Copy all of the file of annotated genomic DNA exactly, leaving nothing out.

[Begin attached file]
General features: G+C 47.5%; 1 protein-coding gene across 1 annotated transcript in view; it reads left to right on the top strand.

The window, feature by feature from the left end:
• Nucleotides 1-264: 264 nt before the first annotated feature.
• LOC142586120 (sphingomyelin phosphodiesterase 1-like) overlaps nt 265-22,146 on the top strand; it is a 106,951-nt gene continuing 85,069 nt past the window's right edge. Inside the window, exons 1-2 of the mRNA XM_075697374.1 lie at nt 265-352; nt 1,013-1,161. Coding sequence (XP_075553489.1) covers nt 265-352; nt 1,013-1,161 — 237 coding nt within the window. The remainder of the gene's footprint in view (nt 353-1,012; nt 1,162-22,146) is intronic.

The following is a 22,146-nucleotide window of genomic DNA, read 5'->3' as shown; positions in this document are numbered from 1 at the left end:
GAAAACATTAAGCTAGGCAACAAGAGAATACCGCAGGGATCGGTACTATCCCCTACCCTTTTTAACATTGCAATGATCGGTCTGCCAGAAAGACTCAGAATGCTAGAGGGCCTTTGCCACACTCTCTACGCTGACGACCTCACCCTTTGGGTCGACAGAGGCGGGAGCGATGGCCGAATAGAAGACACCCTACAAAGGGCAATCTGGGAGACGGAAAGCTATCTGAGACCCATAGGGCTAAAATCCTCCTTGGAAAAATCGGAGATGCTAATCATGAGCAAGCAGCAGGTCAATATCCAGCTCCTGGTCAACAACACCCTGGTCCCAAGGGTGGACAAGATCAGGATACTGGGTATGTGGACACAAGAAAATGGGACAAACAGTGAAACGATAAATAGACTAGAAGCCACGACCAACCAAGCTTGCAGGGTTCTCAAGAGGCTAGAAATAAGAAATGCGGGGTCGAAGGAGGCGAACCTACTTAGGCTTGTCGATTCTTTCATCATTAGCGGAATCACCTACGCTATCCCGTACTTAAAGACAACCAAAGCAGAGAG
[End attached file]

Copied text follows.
General features: G+C 47.5%; 1 protein-coding gene across 1 annotated transcript in view; it reads left to right on the top strand.

The window, feature by feature from the left end:
• Nucleotides 1-264: 264 nt before the first annotated feature.
• LOC142586120 (sphingomyelin phosphodiesterase 1-like) overlaps nt 265-22,146 on the top strand; it is a 106,951-nt gene continuing 85,069 nt past the window's right edge. Inside the window, exons 1-2 of the mRNA XM_075697374.1 lie at nt 265-352; nt 1,013-1,161. Coding sequence (XP_075553489.1) covers nt 265-352; nt 1,013-1,161 — 237 coding nt within the window. The remainder of the gene's footprint in view (nt 353-1,012; nt 1,162-22,146) is intronic.

The following is a 22,146-nucleotide window of genomic DNA, read 5'->3' as shown; positions in this document are numbered from 1 at the left end:
GAAAACATTAAGCTAGGCAACAAGAGAATACCGCAGGGATCGGTACTATCCCCTACCCTTTTTAACATTGCAATGATCGGTCTGCCAGAAAGACTCAGAATGCTAGAGGGCCTTTGCCACACTCTCTACGCTGACGACCTCACCCTTTGGGTCGACAGAGGCGGGAGCGATGGCCGAATAGAAGACACCCTACAAAGGGCAATCTGGGAGACGGAAAGCTATCTGAGACCCATAGGGCTAAAATCCTCCTTGGAAAAATCGGAGATGCTAATCATGAGCAAGCAGCAGGTCAATATCCAGCTCCTGGTCAACAACACCCTGGTCCCAAGGGTGGACAAGATCAGGATACTGGGTATGTGGACACAAGAAAATGGGACAAACAGTGAAACGATAAATAGACTAGAAGCCACGACCAACCAAGCTTGCAGGGTTCTCAAGAGGCTAGAAATAAGAAATGCGGGGTCGAAGGAGGCGAACCTACTTAGGCTTGTCGATTCTTTCATCATTAGCGGAATCACCTACGCTATCCCGTACTTAAAGACAACCAAAGCAGAGAG